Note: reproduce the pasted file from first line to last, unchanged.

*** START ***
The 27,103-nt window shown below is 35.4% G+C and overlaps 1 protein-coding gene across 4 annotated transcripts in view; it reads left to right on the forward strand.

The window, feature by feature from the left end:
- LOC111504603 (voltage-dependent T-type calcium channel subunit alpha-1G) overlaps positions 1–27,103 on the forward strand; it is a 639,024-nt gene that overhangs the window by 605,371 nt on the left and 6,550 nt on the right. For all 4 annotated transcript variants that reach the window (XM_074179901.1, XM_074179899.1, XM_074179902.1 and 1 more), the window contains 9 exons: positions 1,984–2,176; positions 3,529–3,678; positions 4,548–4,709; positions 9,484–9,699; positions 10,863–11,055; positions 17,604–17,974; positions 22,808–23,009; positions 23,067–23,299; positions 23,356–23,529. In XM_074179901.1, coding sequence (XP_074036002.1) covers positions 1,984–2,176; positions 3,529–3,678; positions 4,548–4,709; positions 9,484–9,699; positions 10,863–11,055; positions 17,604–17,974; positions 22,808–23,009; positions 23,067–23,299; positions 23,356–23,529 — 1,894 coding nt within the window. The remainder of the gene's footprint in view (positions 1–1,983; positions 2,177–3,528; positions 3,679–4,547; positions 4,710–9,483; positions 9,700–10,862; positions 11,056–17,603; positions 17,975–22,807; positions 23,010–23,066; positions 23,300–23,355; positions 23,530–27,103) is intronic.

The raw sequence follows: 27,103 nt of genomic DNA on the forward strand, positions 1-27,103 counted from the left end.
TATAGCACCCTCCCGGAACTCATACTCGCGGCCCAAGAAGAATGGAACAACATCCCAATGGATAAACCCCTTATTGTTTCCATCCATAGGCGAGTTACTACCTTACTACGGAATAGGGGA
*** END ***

The 27,103-nt window shown below is 35.4% G+C and overlaps 1 protein-coding gene across 4 annotated transcripts in view; it reads left to right on the forward strand.

The window, feature by feature from the left end:
- LOC111504603 (voltage-dependent T-type calcium channel subunit alpha-1G) overlaps positions 1–27,103 on the forward strand; it is a 639,024-nt gene that overhangs the window by 605,371 nt on the left and 6,550 nt on the right. For all 4 annotated transcript variants that reach the window (XM_074179901.1, XM_074179899.1, XM_074179902.1 and 1 more), the window contains 9 exons: positions 1,984–2,176; positions 3,529–3,678; positions 4,548–4,709; positions 9,484–9,699; positions 10,863–11,055; positions 17,604–17,974; positions 22,808–23,009; positions 23,067–23,299; positions 23,356–23,529. In XM_074179901.1, coding sequence (XP_074036002.1) covers positions 1,984–2,176; positions 3,529–3,678; positions 4,548–4,709; positions 9,484–9,699; positions 10,863–11,055; positions 17,604–17,974; positions 22,808–23,009; positions 23,067–23,299; positions 23,356–23,529 — 1,894 coding nt within the window. The remainder of the gene's footprint in view (positions 1–1,983; positions 2,177–3,528; positions 3,679–4,547; positions 4,710–9,483; positions 9,700–10,862; positions 11,056–17,603; positions 17,975–22,807; positions 23,010–23,066; positions 23,300–23,355; positions 23,530–27,103) is intronic.

The raw sequence follows: 27,103 nt of genomic DNA on the forward strand, positions 1-27,103 counted from the left end.
TATAGCACCCTCCCGGAACTCATACTCGCGGCCCAAGAAGAATGGAACAACATCCCAATGGATAAACCCCTTATTGTTTCCATCCATAGGCGAGTTACTACCTTACTACGGAATAGGGGA